No-one in the full-time WRC field has Sordo’s level of knowledge of the Acropolis or New Zealand, two rallies the full-timers in the field have little to no experience on. He has nine WRC podiums in Spain. And if Hyundai reaches Japan with a shot at usurping Toyota, it’s imperative that it brings its fixer to the finale.

After all, who better to send on a mission to repeat 2020’s late-season heroics than the man who pulled it off the first time around?

Alasdair Lindsay

More for Sordo would nullify his benefits

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In a sense it’s hard to quantify what ‘more’ rallies means for Sordo, given those of us outside of Hyundai Motorsport don’t know how many rallies he is actually slated to do. It’s fairly plausible that Hyundai doesn’t even know either.

But, if given Julien Moncet’s job (and I must confess I don’t envy his task much at the moment) I wouldn’t be pushing to increase Sordo’s load. If Sordo was to take the lion’s share of the events from here, then why did Hyundai work hard to earn Solberg’s signature if he’s not going to be used very often?

Of course, Sordo’s contribution to Hyundai’s manufacturers’ bid is massive. The beauty from a team perspective is he all but guarantees a podium result and achieves it with no fuss and no personal agenda. Sordo is way past the point in his career where he’s stressing about the drivers’ championship. The manufacturers’ is all he’s focused on, while his team-mates talk the talk in this regard but are all in it for the drivers’ title; if that coincides with the manufacturers’ then that’s a bonus.


But overusing Sordo makes little sense. He’s an extremely capable rally driver in his own right, but it can’t be denied that a major factor in his astonishing run of WRC podiums is his low starting position on a Friday. If he begins to appear at more and more rallies, he will naturally begin to climb up the championship table and consequently the running order, surrendering this useful advantage.

And Solberg needs experience. It’s very clear that he can be a rally and potentially even title winning rally driver, but he has to be in the car to realize that full potential. Solberg himself is of course aware of the benefits of having Sordo in the car, but rewatch DirtFish’s Rally Italy preview video with Solberg and you could see it hurt him not to be getting ready for competition.

Increasing Sordo’s program and therefore decreasing Solberg’s would only feed that frustration and leave Solberg feeling like he had more and more to improve on each and every rally, which would inevitably lead to mistakes.

And while the argument that Sordo is a more reliable points scorer than Solberg certainly stacks up, Hyundai isn’t exactly short of world class talent capable of bringing home the points. You wouldn’t exactly call Thierry Neuville and Ott Tänak unreliable, would you?

Sordo is a brilliant asset, but a balancing act must be found whereby Hyundai gets the most out of him but doesn’t stunt Solberg’s development. Right now, in my opinion, Hyundai is managing that perfectly.

Luke Barry

The evidence is clear 


Well, this is a conundrum that could be argued all year long, isn’t it?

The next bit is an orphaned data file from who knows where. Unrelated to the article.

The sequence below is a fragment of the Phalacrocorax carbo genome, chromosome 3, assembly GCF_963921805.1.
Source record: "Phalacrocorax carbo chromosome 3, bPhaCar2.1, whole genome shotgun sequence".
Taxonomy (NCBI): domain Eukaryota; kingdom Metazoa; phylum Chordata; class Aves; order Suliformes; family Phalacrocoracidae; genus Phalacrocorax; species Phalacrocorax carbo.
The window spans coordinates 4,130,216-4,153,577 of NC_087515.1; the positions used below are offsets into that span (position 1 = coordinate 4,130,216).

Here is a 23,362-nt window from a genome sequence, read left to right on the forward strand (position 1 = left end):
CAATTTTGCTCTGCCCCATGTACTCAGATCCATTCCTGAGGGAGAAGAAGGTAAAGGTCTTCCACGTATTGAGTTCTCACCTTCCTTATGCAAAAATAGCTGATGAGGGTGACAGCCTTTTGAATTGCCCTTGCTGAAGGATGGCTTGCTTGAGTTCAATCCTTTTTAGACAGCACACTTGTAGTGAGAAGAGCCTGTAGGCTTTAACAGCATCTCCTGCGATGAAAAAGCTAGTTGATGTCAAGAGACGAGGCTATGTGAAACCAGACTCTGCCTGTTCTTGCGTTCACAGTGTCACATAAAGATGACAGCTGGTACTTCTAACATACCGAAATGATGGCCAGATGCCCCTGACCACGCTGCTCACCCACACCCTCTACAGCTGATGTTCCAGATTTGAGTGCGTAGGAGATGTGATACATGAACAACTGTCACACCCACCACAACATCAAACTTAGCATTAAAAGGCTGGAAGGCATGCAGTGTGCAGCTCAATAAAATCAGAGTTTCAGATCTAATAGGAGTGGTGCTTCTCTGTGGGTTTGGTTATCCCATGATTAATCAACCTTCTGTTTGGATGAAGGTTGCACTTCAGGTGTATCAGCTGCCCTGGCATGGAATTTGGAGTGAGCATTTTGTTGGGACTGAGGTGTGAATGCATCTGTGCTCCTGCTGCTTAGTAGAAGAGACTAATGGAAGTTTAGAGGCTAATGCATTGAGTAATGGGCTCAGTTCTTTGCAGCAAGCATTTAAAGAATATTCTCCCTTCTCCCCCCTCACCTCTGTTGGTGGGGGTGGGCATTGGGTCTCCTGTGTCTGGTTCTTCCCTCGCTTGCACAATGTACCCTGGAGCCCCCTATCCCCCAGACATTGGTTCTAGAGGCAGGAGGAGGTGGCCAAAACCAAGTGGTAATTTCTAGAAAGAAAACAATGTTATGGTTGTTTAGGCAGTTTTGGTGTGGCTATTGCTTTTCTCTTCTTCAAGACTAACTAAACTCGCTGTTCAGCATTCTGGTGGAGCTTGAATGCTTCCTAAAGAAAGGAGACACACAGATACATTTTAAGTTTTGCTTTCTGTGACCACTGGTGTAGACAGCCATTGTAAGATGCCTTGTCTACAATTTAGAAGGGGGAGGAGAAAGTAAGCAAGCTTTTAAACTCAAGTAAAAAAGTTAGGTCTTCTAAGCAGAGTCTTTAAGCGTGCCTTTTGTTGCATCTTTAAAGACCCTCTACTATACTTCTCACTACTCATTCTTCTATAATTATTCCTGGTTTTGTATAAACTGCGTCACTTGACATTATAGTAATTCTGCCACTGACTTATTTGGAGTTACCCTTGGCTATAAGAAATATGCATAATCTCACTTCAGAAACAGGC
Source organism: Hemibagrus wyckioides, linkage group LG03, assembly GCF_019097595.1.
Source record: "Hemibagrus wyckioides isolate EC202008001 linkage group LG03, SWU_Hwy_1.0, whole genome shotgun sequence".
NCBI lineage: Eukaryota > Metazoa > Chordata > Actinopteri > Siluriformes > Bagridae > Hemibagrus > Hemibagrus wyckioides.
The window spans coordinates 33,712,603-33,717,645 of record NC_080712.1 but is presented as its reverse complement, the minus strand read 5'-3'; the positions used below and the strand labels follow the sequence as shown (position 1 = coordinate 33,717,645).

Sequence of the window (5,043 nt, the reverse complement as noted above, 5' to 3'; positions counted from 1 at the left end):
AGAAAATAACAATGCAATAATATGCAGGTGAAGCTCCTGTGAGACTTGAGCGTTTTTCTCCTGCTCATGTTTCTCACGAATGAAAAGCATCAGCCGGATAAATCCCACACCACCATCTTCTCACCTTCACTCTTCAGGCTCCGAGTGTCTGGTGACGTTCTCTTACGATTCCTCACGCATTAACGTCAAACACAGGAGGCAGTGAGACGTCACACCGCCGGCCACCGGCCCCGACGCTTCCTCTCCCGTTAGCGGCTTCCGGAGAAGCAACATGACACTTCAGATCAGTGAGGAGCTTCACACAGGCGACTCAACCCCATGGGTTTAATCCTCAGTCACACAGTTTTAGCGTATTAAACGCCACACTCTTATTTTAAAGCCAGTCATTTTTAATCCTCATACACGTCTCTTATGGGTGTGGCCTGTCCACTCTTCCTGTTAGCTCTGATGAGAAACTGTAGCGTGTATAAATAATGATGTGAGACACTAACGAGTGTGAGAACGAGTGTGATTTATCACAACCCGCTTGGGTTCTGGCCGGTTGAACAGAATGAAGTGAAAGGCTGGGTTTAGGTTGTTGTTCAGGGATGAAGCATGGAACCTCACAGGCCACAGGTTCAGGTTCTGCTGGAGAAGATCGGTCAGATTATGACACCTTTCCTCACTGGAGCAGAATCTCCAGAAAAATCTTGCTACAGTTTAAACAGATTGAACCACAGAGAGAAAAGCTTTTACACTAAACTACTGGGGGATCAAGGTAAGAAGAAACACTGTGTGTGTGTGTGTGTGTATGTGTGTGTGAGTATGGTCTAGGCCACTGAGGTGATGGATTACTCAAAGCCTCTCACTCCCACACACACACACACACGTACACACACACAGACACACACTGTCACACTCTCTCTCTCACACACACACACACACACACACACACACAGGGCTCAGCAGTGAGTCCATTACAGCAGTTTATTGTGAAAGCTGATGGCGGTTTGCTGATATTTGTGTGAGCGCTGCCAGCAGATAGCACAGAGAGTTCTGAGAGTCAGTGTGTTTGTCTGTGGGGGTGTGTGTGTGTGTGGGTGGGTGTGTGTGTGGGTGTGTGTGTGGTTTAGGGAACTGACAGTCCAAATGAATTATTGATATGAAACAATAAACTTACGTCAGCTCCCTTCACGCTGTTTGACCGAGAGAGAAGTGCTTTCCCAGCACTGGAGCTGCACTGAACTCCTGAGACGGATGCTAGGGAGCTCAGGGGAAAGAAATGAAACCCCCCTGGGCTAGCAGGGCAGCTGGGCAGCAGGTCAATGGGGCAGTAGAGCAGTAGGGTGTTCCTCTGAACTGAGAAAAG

We all know Sordo is a safe pair of hands, and he’s already proven that in his first two WRC events this year. He arrived in Portugal faced with a brand-new car, new technology and much less seat time compared to almost everyone around him and he still claimed a podium. And to prove it wasn’t a fluke, he repeated the same result in Italy.

After a lackluster start to the Rally1 era, it’s exactly what Hyundai needed. Would Hyundai have achieved the same result had Oliver Solberg been behind the wheel? Given his recent form, you’d say probably not.


Hyundai has two star drivers in Thierry Neuville and Ott Tänak. There’s no doubt about that. But with the pair of them, there’s risk vs reward. They are pushing for rally wins, to fight for the title and bring Toyota’s seemingly never-ending reign as the fastest WRC team to an end.

Pushing to that level inherently means they are bound to make mistakes at times, have crashes and run into issues, all because they are pushing themselves and their machines to the absolute limit.

Sordo doesn’t need to worry about that. He’s there to hoover up the points, something he can do to great effect.

As my colleague Alasdair put it, Hyundai needs to decide if it wants short-term gain or long-term return.

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As things stand, I’d look for short-term gain. There’s plenty of evidence to show that Solberg still has so much to improve on, and that can be easily achieved in WRC2. Let’s be honest, his form in the second tier isn’t exactly stellar, so some time there to learn his trade and build consistency could be the best thing for him. And all the while, Sordo can be deployed to ensure Hyundai brings home a decent points haul week in, week out.

Hyundai needs to get itself back on track as fast as possible, there’s no two ways about that. And that could be achieved much faster with Sordo than without him.

We all know Solberg is the future for Hyundai, but in this moment, it needs someone that can perform for it now. And beyond Neuville and Tänak, Sordo is the only driver in Hyundai’s armory capable of achieving what it needs.

Now is the perfect time for Hyundai to change strategy, send the Spaniard into battle and give itself the best chance of getting back into the championship battle. For me, the evidence is clear, so what is Hyundai waiting for?

Rob Hansford